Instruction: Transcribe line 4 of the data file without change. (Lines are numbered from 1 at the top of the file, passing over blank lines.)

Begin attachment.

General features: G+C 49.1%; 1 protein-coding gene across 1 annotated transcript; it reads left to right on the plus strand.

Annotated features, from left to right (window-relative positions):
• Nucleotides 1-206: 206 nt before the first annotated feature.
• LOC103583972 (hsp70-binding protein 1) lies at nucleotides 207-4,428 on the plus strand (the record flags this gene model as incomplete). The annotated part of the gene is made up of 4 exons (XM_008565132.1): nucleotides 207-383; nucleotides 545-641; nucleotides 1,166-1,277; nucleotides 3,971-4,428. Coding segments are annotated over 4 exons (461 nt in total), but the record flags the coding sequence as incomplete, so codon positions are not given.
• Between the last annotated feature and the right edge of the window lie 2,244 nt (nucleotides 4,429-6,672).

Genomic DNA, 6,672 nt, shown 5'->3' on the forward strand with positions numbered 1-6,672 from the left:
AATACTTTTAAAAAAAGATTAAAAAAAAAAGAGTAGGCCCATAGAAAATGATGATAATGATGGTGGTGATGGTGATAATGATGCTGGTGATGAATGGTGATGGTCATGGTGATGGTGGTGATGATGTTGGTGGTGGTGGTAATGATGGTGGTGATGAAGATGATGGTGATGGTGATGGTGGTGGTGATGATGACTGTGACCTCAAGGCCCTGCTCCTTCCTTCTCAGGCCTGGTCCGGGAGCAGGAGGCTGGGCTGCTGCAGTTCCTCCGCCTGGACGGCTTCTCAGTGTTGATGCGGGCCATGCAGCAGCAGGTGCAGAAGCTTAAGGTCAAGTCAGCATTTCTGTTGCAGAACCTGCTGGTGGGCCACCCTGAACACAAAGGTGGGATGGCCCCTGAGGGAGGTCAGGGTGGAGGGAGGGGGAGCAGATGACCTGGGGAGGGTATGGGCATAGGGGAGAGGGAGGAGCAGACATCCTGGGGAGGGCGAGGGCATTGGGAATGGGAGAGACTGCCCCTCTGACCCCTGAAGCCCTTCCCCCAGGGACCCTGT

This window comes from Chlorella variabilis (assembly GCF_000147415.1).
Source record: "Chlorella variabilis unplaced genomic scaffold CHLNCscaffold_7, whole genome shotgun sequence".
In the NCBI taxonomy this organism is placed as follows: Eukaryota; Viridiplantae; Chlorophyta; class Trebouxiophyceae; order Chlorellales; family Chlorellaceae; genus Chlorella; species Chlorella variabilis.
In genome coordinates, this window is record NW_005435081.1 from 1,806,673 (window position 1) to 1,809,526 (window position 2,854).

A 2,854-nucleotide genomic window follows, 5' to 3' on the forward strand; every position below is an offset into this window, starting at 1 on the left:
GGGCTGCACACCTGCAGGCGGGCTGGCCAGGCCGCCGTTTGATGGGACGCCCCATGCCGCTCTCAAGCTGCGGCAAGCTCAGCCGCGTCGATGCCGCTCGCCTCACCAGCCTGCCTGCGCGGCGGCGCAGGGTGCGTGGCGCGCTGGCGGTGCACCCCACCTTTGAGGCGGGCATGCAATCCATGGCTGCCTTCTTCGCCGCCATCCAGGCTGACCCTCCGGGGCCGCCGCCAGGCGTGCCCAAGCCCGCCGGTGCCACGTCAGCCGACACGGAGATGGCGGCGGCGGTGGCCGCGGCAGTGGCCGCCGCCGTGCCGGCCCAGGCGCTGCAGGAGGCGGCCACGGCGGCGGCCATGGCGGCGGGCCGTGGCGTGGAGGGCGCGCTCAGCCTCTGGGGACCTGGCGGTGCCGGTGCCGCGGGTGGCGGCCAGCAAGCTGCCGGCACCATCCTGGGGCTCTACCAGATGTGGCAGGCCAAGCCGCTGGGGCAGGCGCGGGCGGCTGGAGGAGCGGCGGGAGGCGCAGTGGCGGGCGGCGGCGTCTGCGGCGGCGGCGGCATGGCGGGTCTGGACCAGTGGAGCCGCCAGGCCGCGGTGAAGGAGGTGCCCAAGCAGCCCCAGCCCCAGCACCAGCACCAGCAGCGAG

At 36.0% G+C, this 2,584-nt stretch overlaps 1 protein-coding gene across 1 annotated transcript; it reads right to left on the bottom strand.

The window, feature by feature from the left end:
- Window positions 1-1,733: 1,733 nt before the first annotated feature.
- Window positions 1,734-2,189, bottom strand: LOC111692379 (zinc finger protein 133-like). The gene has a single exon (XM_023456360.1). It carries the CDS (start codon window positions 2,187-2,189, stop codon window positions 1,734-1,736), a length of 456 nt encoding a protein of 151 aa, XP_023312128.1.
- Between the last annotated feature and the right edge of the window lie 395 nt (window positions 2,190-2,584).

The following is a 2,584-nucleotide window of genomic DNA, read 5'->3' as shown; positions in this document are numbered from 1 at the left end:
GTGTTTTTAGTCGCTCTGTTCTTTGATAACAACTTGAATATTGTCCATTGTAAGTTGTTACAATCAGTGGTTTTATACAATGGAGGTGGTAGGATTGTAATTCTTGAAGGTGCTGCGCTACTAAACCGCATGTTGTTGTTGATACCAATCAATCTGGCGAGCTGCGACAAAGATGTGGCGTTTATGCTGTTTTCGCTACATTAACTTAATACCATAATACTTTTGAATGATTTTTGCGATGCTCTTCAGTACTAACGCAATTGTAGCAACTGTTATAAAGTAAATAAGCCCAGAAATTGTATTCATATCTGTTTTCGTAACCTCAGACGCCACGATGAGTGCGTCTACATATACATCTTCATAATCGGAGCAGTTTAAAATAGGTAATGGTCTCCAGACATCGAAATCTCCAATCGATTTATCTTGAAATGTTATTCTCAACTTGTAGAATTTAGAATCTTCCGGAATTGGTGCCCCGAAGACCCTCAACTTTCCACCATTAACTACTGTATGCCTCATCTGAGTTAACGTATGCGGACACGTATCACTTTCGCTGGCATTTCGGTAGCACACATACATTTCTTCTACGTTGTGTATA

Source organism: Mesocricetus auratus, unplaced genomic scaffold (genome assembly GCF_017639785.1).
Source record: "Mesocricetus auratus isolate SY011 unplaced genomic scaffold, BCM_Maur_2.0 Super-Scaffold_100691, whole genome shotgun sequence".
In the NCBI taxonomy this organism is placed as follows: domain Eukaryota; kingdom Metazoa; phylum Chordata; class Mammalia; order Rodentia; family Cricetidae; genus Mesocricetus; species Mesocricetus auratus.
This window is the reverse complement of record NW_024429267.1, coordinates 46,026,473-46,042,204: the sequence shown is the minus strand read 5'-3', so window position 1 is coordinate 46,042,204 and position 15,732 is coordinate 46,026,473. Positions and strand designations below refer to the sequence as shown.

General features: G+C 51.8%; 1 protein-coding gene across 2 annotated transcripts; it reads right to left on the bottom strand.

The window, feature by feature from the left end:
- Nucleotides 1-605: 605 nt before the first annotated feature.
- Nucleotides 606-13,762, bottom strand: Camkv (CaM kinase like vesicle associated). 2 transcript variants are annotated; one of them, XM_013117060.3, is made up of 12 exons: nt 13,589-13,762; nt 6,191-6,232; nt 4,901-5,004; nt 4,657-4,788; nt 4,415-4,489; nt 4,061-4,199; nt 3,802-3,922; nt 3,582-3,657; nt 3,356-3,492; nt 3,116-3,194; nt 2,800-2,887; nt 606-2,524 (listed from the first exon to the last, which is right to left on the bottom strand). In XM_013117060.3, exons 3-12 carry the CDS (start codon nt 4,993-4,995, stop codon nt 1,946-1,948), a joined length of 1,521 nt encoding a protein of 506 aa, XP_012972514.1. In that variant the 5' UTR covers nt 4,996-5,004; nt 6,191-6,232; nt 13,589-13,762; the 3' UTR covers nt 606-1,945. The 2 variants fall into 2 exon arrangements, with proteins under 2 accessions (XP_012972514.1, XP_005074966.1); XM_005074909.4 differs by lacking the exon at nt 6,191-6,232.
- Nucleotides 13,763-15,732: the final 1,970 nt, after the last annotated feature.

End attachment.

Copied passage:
• LOC103583972 (hsp70-binding protein 1) lies at nucleotides 207-4,428 on the plus strand (the record flags this gene model as incomplete). The annotated part of the gene is made up of 4 exons (XM_008565132.1): nucleotides 207-383; nucleotides 545-641; nucleotides 1,166-1,277; nucleotides 3,971-4,428. Coding segments are annotated over 4 exons (461 nt in total), but the record flags the coding sequence as incomplete, so codon positions are not given.